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Buy Or Rent A House | Commercial Property | Shaf Rasul | Buying a House | Real Estate

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Buy Or Rent A House | Commercial Property  |   Shaf Rasul  |  Buying a House   |  Real Estate

As a former Dragon on BBC Online Dragons Den, serial entrepreneur and Scottish Sun Columnist Shaf Rasul gives us his view on Buying or Renting a house or commercial property
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I love making my assets pay so when it comes to buying versus renting, there’s only one way to go for me. This week’s Ask Shaf is about why owning your assets, rather than renting them, makes good business sense.
Before I do that can I ask you a quick favour, can you please hit the subscribe button and notification bell on my YouTube channel? That way you will be informed whenever I upload a new video. It will also help me out with the YouTube algorithm as my videos will appear in more searches.
Let’s get back to today’s Ask Shaf.
Look around your home. Look at everything you’ve done to improve it since you’ve lived there. New kitchen maybe? New central heating or a new bathroom? Maybe you’ve not done anything quite as extensive but you’ve painted it, bought some cracking furniture. Now think about who gets the benefit of your hard work. If you own the property, then you get to enjoy the improvements and you get the benefits of seeing your house value rise. If you rent, sure, you get to live in a nicer pad but your landlord is the person who is ultimately making money out of your home.
Whether it’s the family home, or a business, I’m biased towards buying property assets over renting, and that goes for warehouse space too. Buying nearly always makes financial sense. The outlays to put capital in and to borrow are less than the rents landlords charge as they also have to make a profit on the running of the property. If you buy, you get that profit and the capital appreciation.
Here’s a great business tip. If a company goes into administration, buy the premises from the receiver. Lenders generally don’t have a clue about the proper values of properties, so there’s a chance to snap something up below market value.
You don’t get to be an entrepreneur for as long as I have one without developing a few skills along the way and I’m pretty good at working out the financial results of doing a deal in my head. OK, it might not be exact to five decimal places but my mental arithmetic rarely lets me down. The only exception to that rule is buying property. You need to get into the nitty-gritty of return on investment calculations if you have a complicated decision to make.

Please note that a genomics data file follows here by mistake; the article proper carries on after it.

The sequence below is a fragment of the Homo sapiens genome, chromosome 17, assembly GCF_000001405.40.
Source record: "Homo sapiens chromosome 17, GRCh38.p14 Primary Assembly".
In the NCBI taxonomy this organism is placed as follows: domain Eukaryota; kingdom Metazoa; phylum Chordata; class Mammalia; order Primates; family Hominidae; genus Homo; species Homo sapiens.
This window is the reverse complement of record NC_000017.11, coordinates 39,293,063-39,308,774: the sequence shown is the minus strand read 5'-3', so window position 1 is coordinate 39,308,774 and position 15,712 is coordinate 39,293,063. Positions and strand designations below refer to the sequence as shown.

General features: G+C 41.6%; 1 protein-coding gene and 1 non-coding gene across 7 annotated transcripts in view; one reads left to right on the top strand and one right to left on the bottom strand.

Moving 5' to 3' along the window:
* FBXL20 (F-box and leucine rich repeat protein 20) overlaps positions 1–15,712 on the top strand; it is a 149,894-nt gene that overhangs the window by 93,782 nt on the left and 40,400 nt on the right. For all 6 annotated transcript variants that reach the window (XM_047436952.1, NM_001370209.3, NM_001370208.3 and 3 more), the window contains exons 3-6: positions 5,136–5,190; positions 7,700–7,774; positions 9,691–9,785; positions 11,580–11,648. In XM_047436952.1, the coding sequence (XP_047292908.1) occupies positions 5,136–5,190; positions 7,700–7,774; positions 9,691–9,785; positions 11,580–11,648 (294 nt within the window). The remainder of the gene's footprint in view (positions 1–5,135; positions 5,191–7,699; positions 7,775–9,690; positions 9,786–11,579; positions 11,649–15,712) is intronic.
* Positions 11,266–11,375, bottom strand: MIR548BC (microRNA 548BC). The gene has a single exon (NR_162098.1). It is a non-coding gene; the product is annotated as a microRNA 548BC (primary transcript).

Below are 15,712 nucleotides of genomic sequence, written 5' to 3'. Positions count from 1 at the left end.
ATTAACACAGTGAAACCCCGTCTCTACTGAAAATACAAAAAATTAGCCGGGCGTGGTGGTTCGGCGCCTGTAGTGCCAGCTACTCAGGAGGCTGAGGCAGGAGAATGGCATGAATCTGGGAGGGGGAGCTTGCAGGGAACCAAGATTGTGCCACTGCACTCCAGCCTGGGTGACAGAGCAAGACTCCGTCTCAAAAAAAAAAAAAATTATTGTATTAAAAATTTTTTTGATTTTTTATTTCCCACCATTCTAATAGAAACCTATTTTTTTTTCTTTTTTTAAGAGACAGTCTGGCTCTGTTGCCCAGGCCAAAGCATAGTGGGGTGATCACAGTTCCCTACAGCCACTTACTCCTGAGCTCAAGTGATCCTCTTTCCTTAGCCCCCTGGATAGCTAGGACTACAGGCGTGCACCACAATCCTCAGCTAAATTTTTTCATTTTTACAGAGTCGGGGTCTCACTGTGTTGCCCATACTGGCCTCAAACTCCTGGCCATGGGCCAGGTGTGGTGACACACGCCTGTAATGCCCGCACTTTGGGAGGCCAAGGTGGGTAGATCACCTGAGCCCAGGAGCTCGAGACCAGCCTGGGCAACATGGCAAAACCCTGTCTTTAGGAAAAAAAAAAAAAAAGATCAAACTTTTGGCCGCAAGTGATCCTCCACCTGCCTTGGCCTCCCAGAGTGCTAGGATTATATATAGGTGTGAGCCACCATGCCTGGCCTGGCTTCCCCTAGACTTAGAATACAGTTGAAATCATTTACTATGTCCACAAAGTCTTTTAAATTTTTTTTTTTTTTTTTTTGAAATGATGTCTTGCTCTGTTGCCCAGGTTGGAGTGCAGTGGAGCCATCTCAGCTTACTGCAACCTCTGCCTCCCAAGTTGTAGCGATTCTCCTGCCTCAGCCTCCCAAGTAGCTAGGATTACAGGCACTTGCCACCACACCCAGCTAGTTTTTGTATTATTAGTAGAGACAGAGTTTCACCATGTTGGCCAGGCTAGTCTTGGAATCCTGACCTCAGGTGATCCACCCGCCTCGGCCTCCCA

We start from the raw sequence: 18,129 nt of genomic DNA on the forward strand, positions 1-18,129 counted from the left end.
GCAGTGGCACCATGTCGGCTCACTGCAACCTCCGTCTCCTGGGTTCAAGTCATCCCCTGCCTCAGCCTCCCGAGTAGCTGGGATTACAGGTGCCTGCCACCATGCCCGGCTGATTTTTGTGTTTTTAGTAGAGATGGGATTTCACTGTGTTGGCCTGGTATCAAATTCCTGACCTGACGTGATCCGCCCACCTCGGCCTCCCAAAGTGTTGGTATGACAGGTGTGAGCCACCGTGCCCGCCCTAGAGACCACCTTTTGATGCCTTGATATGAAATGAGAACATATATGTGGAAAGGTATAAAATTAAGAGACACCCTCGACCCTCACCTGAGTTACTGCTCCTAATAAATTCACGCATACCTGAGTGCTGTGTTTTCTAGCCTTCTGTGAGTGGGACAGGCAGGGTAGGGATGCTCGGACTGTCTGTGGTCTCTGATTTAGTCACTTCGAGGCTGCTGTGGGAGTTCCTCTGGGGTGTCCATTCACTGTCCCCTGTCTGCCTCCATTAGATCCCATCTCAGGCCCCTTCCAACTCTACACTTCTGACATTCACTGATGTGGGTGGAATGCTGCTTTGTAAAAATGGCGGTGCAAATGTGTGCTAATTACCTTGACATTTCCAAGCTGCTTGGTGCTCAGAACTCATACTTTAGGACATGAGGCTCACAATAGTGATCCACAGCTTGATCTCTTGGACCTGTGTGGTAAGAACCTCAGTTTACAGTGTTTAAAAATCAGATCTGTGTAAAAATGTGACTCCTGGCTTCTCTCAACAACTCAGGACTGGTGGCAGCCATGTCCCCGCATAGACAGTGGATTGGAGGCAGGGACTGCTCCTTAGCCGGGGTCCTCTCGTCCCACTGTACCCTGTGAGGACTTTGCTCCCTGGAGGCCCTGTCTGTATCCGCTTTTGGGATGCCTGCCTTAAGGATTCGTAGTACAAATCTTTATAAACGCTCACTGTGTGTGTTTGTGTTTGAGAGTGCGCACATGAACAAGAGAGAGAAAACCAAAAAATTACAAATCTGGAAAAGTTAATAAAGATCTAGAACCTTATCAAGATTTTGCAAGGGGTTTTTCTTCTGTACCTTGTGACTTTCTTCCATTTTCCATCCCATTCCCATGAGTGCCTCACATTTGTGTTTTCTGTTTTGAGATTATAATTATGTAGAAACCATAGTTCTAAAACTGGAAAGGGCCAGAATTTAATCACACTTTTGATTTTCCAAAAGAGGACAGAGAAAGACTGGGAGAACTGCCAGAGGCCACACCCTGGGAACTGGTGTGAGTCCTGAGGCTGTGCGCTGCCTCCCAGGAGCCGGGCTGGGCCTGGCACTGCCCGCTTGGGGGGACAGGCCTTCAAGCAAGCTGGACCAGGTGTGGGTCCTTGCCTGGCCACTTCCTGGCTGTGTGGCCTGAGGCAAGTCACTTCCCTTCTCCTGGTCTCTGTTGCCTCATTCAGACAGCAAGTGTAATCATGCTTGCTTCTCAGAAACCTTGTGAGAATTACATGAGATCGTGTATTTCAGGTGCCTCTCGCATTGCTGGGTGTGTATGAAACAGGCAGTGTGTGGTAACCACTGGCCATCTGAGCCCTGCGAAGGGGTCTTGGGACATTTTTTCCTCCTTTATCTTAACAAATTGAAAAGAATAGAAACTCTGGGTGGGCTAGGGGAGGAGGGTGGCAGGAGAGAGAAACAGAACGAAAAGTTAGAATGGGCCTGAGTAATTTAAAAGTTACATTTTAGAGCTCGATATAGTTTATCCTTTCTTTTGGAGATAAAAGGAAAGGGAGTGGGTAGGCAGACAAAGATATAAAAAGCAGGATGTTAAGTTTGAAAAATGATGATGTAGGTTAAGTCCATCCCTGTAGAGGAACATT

Ready? OK, here goes. Suppose you need a shop for the next stage of your business development. If you do want to make a decision based entirely on finance here’s how to do it. Assume all things are equal, you will sell the same amount of goods from the shop however you occupy it, owner or tenant. Now make a five-year cashflow of the outgoings involved for each method. Think about the insurance, rates and other expenses. Now discount the cashflow for time and arrive at the net present value of the two methods and decide on the better of the two. If you don’t know how to do this, get your accountant to show you and don’t leave their office until you can do it – it’s the only sensible way to measure financial return on investments and an essential skill for somebody building a business.
For balance, here’s the other side of the coin. Sometimes renting is better. An entrepreneur was trying to build up a chain of pubs in a town that had just welcomed a second uni. He leased premises and used any profits generated by the business to get into the next premises. To grow rapidly, leasing made more sense to him and he filled the pubs and sold the chain as a growing concern.
My advice is to weigh up your options but always lean towards buying. When property is bought and paid for, it can give your business a new lease of life.


The purpose of this new series is to allow Shaf to share his expertise and his acumen to help YOU that’s right YOU become a successful Real Estate investor or developer. Shaf has had an incredible journey as a Real Estate Entrepreneur. There have been highs and lows along the way, and he is ready to pass it all on to you. And the best bit?
He is not after anything in return. He is not selling; he is not asking you to part with your money. He doesn’t want you to go on any courses or buy any books. He just wants you to watch and listen to what he is saying, learn from it and ultimately start or grow your real estate business.

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